Council Waits on Rent Call

Council Waits on Rent Call


City Council decided not to implement a funding plan that would have determined how to allocate the cost of the Rent Review, Rent Stabilization and Limitations on Evictions Ordinance at its meeting on June 21.

The rent ordinance, which came into effect March 31, is projected to cost $1.95 million annually, according to Alameda Community Development Director Debbie Potter and SCI Consulting Group, a Fairfield-based consulting firm that assists public agencies with establishment and administration of taxes, assessments, fees and other special levies. 

There were six public speakers at the meeting, representing both landlords and tens, and they all were not in favor of the funding plan. 

“The only people who benefit are the renters,” said Melinda Samuelson, a landlord. “We’re the ones paying the property tax. You have created a monster that will cost $2 million.” 

Renters were just as strongly against the plan. 

“Don’t implement this plan,” said Alameda renter Carrie Rosenbaum. “I recommend we have a rent cap and a just-cause ordinance.”

Councilmembers were also skeptical of the plan. Councilman Tony Daysog questioned what the methodology was for coming to the $1.95 million figure.

Potter said majority of the costs would come from hiring 10 “full-time equivalent” employees. They would be administrative staff that would track rent increase notices, scheduling hearings and other tasks, and hearing officers tasked with settling landlord/tenant rent price disputes.

Vice Mayor Frank Matarrese asked if the $1.95 million cost and number of rental units is accurate. SCI representative John Bliss said with more research maybe there figures could possibly change. Council then decided that holding off for six months would be the best course of action. 

Currently, the ordinance is being paid for by the General Fund. The Council already allocated $793,000 from the fund to finance the ordinance through the end of the year.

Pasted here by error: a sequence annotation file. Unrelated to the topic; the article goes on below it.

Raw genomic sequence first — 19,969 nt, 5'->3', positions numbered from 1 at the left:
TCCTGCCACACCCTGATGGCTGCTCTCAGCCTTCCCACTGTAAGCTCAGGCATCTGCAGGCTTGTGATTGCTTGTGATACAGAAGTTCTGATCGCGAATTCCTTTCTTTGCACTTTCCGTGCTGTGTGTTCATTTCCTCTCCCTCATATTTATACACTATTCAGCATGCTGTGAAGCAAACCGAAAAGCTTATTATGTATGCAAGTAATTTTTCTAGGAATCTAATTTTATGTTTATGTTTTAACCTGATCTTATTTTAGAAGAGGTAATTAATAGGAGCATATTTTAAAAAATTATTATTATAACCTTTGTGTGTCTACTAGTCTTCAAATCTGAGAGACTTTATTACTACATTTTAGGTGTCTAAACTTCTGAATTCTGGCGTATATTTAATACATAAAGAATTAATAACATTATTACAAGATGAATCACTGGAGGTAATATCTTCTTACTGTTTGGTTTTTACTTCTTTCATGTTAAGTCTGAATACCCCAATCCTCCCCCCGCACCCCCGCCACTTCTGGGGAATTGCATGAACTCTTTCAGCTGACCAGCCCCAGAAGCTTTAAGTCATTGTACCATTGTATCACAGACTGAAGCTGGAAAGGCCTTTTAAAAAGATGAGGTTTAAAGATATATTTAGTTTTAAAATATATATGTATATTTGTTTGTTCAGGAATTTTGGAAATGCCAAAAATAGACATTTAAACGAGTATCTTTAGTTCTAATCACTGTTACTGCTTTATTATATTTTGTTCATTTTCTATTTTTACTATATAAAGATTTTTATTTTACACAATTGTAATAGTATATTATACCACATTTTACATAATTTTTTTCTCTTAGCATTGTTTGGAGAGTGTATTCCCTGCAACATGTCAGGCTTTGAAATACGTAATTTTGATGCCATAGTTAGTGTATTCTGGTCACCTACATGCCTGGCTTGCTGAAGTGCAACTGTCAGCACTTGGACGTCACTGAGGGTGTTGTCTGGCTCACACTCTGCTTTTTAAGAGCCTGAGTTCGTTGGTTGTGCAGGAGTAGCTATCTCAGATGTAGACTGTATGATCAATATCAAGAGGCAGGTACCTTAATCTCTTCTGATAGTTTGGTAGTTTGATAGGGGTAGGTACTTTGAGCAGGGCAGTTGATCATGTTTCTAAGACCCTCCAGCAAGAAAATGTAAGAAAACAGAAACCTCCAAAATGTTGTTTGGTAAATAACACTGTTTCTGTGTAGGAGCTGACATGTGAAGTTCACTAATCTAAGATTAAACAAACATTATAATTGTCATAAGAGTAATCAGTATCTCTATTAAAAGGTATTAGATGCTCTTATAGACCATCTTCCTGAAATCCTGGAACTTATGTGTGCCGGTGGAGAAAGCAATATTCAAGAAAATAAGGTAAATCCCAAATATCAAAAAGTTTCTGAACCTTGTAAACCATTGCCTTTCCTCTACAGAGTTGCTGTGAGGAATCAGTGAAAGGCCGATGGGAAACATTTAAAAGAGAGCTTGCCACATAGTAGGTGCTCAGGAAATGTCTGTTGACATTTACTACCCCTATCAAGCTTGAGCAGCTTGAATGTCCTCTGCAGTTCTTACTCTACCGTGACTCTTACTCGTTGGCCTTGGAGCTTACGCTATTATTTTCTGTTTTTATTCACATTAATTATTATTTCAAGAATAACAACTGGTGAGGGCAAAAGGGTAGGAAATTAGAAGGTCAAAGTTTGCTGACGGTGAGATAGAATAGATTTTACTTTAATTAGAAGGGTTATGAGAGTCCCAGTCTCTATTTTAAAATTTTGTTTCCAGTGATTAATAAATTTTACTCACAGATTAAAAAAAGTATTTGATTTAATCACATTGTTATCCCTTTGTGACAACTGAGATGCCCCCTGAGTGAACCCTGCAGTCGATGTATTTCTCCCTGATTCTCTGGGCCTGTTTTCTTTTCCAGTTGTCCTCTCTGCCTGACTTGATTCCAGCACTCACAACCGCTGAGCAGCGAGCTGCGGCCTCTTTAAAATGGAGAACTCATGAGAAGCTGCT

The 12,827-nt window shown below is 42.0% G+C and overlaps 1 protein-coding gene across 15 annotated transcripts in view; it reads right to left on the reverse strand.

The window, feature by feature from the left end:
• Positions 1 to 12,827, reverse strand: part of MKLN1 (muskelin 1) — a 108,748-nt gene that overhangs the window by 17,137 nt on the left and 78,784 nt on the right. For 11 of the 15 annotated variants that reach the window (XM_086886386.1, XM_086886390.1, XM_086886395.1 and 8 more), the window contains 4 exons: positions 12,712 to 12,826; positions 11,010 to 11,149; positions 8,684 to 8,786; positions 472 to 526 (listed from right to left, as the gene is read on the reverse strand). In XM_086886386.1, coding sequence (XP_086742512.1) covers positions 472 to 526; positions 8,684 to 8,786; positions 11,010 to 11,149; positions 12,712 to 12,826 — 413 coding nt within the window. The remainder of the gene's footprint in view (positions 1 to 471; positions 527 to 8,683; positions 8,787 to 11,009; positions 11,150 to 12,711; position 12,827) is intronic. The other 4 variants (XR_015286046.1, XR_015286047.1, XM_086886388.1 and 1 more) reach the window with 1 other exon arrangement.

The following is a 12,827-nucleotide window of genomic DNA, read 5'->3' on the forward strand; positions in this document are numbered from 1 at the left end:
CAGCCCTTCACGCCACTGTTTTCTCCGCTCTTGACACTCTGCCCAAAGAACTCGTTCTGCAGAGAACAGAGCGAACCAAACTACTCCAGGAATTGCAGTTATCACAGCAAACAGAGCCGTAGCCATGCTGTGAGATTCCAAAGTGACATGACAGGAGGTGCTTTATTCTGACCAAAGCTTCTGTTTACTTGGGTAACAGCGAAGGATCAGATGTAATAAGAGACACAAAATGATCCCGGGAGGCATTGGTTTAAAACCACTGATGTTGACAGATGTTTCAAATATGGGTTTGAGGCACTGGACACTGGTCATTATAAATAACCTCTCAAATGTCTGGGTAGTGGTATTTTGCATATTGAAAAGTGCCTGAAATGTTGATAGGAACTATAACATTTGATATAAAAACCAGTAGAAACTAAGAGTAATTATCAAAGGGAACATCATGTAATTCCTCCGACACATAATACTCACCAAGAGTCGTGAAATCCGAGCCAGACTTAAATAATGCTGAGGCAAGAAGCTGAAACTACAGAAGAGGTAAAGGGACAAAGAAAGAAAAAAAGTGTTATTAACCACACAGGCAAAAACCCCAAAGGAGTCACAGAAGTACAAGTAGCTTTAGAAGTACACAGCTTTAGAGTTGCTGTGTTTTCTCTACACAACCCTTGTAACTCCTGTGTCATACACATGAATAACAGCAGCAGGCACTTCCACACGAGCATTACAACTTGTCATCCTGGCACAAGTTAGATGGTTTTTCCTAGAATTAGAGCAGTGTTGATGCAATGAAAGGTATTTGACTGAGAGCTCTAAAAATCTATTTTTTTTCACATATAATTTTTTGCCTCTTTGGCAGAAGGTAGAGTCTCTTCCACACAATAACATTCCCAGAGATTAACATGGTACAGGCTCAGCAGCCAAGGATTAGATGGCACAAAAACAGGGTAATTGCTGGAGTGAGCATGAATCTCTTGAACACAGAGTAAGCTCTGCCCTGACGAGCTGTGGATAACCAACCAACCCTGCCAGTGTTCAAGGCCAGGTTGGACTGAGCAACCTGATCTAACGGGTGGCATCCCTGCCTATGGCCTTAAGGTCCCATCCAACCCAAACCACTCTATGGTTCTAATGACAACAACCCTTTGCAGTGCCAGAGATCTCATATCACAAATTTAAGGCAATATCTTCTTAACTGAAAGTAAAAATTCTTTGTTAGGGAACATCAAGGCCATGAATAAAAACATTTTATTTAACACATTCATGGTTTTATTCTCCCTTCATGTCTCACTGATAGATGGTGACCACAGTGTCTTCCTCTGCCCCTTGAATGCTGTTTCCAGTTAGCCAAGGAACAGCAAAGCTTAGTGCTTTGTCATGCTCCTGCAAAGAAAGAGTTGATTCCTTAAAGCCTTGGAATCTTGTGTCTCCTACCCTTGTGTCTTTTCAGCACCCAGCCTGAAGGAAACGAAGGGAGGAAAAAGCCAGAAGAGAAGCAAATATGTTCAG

The plan would have placed the tenants and landlords on the hook for the costs. SCI’s study revealed there are 14,899 rental units in Alameda. Landlords would be responsible for the cost under the plan. That would amount to $131 a year per unit. However, the plan would have allowed landlords to pass up to 50 percent of this fee on to its tenants. That would amount to $65.50 a year, or $5.46 a month, to be paid by the landlord and tenant — the $131 fee would come from the city to the landlord, while the landlord would collect the $65.50 fee from the tenant. 

The plan would include an additional fee for tenants and landlords who wish to take a rent dispute to a neutral hearing officer. If a landlord increases a rent by more than five percent the Rent Review Advisory Committee (RRAC) would make a decision on if the rent increase is allowable or not, or they can make their own recommendation. If the tenant or landlord does not agree with the RRAC they can bring their case to a neutral hearing officer, who will have the final say. Under SCI and Potter’s study, they believe each hearing would cost $4,705 — $4,500 of that going to the officer at $300-an-hour for 15 hours. 

If the tenant asks for the hearing, they would have to pay five percent of the $4,705 fee or $235. If the landlord asks for the hearing they would have to pay 10 percent of the fee, or $471. The rest of the cost would be apportioned to all the owners of the non-exempt rental units the following fiscal year.

Potter will make a revised recommendation at a council meeting in December.